Neuromorphic circuits – biologically-inspired simulations of a synapse in hardware
The basic principle of neuromorphic circuits is to mimic the functionality of the human brain by means of artificial synapses for use in technical products and production processes. This is supposed to facilitate that computer chips can solve problems like pattern recognition, associations, or forecasts with much less effort than previously.
Previously, such tasks have been solved through the matching of known cases from a database with predefined similarity. This implies that memory and processor are separate entities and therefore lack the ability for spontaneous abstraction, which could create contexts and therefore new knowledge. Neuromorphic chips however combine artificial neurons with artificial synapses, which means that they combine memory and processor and are capable of “learning”. This is realized with special hardware materials, which change their resistance depending on the intensity of current that flows through them. The last resistance state is maintained when the power is switched off – afterwards the special hardware material “remembers” and maintains this resistance until it is reduced by a reversed current. This leads to a constant adaptation of the circuits to commonly asked duties, the self-organization of data, thus allowing learning new functions and relationships. Software-based solutions of artificial neuronal networks operate similarly, but are reaching their limits, since the replica of a neuron in hardware operates faster than the emulation of a neuron by software.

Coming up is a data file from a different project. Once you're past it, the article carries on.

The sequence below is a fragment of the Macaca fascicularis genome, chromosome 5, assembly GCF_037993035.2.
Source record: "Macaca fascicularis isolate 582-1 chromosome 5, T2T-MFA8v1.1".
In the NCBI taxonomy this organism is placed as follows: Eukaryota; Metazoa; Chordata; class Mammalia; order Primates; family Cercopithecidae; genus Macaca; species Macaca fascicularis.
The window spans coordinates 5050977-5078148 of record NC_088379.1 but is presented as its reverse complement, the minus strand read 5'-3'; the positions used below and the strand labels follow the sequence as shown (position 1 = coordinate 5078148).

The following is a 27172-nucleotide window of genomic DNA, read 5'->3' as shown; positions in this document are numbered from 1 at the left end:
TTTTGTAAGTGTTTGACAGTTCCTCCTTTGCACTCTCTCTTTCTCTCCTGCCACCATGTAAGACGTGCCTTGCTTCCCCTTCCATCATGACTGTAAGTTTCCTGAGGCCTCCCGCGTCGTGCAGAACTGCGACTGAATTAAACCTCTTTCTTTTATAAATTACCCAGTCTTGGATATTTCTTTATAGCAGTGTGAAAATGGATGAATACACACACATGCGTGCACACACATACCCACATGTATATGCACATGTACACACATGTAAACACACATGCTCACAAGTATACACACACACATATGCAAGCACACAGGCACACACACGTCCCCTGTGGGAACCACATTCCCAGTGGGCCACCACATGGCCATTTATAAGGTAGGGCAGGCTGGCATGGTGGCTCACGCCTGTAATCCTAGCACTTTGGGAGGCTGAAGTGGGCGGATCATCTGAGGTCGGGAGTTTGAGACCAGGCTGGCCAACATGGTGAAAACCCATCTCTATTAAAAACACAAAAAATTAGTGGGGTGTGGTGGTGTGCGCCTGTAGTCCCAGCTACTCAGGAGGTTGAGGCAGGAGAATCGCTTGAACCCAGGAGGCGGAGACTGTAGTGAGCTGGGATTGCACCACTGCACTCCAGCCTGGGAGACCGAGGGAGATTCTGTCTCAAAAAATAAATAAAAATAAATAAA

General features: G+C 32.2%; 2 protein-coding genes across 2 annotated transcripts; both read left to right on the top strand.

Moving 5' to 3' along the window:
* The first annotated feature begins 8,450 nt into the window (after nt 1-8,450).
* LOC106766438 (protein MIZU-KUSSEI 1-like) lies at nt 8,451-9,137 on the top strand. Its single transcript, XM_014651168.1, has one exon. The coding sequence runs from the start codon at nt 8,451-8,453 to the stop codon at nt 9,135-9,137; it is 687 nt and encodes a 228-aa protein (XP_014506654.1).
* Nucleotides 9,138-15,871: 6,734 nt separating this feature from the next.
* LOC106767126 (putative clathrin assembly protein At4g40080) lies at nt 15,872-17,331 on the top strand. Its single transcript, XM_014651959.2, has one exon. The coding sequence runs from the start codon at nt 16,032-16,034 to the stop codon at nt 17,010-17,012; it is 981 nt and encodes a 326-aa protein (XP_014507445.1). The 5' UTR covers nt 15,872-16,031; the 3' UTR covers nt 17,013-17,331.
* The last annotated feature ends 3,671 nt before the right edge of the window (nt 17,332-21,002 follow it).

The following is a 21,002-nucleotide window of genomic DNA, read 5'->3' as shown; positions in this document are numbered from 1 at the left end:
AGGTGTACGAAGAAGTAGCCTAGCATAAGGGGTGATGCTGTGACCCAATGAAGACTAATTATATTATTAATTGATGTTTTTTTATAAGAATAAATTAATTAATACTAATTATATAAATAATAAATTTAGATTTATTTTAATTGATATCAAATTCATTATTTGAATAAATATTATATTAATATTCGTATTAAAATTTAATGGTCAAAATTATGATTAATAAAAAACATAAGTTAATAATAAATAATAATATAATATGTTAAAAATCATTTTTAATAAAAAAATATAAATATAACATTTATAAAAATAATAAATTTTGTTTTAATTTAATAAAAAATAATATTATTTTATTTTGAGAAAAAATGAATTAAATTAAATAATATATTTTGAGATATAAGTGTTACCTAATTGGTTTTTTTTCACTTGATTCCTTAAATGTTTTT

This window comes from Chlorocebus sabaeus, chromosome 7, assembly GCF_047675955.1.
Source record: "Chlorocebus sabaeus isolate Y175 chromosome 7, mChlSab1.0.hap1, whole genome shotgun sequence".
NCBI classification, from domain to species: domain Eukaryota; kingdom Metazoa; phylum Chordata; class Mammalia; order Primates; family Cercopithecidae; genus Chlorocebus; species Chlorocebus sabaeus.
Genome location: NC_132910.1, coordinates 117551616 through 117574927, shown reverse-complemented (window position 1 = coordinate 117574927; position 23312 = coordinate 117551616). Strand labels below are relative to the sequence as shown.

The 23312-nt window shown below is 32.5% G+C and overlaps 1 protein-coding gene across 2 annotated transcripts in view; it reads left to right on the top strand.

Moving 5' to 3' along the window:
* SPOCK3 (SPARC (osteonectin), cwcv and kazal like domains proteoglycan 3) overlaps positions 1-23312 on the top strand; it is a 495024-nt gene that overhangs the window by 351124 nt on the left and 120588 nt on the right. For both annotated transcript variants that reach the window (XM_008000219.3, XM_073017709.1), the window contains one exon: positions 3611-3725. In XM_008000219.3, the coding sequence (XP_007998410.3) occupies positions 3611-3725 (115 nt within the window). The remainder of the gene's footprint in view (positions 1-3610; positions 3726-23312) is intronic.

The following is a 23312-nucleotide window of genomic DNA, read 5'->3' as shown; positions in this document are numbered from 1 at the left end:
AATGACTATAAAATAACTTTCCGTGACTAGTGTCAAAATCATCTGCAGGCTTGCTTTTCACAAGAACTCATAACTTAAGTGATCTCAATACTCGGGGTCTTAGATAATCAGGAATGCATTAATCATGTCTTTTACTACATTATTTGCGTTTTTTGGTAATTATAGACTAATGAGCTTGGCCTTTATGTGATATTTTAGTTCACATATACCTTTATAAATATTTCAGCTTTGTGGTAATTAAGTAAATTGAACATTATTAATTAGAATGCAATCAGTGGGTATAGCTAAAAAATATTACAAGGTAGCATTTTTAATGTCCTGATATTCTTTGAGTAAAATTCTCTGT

The new material BFO shows the desired functionality of a multilevel non-volatile switch and can therefore be used as an artificial synapse in neuromorphic circuits. The non-volatility of the synaptic weight is a measure for the ability of the artificial synapse to learn. Artificial synapses based on conventional hardware materials alter their synaptic weight after 60 – 80 pre-post write pulses, whereas the BFO-based synapses remain convienently constant and can be calibrated by the application of an individual pre-post write pulse. This enables reduction of the learning window and a dramatic reduction in energy consumption for the learning of BFO-based artificial synapses.
Neuromorphic chips are not currently available on the market, but high research and foresight efforts are made.